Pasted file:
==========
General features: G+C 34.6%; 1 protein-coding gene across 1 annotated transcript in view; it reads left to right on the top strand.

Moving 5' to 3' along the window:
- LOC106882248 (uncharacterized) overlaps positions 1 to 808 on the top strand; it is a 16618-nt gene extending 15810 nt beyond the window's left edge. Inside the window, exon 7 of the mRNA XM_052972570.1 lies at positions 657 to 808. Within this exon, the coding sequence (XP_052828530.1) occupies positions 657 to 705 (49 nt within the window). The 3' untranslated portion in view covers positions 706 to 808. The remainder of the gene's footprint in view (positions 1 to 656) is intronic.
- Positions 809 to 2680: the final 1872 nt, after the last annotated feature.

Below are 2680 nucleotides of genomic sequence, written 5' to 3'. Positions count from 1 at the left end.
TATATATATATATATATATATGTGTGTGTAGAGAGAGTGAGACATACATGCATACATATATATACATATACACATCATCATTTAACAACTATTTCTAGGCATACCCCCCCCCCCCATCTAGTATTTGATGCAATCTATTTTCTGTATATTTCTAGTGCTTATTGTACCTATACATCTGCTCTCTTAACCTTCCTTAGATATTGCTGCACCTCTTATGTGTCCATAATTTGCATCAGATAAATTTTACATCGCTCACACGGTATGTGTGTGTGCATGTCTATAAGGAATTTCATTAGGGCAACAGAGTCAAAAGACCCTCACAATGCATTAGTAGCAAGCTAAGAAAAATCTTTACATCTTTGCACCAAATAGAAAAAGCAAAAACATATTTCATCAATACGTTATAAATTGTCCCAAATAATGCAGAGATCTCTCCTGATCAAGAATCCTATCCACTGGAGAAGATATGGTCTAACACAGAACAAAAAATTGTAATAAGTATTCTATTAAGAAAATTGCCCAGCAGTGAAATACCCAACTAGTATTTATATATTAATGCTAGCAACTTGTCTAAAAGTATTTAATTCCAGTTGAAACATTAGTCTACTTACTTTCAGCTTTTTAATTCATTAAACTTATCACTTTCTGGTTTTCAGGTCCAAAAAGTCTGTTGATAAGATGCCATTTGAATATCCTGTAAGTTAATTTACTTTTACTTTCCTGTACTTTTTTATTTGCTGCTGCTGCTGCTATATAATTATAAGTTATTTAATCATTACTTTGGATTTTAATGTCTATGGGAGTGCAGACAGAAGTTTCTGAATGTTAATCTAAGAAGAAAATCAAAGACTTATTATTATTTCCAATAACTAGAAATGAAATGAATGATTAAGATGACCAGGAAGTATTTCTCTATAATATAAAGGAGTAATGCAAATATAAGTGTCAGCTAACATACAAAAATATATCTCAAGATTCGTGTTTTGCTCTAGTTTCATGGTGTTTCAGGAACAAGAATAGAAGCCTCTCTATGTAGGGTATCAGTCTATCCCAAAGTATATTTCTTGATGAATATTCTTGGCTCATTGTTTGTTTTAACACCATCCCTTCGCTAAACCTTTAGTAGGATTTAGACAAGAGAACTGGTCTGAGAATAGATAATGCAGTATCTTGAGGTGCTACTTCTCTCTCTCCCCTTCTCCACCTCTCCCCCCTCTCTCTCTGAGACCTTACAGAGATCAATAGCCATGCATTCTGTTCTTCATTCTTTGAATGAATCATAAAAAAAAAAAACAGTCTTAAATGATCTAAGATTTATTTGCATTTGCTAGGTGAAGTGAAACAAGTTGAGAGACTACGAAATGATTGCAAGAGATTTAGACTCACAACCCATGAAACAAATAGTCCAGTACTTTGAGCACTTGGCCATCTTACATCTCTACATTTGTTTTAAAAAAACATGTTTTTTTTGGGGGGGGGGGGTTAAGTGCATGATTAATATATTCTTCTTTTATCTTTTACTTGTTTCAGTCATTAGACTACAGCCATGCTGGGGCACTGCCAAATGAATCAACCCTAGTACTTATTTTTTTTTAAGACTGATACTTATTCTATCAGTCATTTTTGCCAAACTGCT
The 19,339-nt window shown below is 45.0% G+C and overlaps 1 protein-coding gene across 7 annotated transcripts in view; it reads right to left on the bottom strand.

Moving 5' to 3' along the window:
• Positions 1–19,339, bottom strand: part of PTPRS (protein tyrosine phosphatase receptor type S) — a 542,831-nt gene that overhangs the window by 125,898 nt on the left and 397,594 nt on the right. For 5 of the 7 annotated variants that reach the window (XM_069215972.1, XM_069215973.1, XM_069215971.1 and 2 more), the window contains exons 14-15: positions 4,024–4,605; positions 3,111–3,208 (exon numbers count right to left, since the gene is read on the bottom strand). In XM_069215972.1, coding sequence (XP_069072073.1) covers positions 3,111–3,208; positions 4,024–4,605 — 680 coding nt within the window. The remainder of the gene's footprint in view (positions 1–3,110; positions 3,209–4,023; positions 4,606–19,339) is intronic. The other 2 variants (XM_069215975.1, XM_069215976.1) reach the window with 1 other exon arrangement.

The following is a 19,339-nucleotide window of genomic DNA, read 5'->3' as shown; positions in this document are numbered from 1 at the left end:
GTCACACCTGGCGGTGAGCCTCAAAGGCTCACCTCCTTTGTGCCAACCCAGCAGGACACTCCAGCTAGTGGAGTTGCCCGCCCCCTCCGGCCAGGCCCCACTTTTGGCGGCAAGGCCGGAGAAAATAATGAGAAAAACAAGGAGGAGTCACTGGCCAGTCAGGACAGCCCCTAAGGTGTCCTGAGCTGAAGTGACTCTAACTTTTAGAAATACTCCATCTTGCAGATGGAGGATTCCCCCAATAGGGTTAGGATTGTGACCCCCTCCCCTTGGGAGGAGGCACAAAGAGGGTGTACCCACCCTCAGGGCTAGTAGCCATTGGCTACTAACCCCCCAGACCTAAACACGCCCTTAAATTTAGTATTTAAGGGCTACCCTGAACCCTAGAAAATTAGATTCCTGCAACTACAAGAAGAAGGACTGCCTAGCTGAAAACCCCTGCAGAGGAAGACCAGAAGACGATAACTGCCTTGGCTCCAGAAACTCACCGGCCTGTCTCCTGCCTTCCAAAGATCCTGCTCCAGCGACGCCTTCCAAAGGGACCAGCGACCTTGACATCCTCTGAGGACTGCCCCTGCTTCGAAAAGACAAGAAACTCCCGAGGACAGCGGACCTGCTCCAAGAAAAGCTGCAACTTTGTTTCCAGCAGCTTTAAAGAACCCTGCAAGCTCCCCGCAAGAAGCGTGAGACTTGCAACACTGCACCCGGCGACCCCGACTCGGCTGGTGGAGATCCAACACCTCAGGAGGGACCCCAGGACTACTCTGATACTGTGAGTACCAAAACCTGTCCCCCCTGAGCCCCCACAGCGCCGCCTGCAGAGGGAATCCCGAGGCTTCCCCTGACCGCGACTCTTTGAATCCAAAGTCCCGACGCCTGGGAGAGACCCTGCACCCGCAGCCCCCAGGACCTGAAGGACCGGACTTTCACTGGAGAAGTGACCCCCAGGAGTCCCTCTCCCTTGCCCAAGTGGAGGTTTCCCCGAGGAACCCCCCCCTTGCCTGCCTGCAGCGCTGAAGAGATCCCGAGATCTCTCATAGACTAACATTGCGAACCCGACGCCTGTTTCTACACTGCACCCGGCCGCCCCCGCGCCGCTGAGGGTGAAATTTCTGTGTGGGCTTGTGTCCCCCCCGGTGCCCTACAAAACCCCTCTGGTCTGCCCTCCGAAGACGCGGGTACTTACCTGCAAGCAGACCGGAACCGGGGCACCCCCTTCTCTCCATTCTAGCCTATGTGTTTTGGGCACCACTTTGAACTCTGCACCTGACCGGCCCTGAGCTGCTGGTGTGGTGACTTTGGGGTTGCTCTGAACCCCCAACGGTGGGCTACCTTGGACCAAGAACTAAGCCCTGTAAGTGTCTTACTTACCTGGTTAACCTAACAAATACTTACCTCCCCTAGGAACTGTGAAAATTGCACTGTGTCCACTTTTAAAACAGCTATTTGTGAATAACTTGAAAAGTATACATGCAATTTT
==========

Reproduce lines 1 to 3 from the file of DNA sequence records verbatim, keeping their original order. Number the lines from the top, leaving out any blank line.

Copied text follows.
General features: G+C 34.6%; 1 protein-coding gene across 1 annotated transcript in view; it reads left to right on the top strand.

Moving 5' to 3' along the window:
- LOC106882248 (uncharacterized) overlaps positions 1 to 808 on the top strand; it is a 16618-nt gene extending 15810 nt beyond the window's left edge. Inside the window, exon 7 of the mRNA XM_052972570.1 lies at positions 657 to 808. Within this exon, the coding sequence (XP_052828530.1) occupies positions 657 to 705 (49 nt within the window). The 3' untranslated portion in view covers positions 706 to 808. The remainder of the gene's footprint in view (positions 1 to 656) is intronic.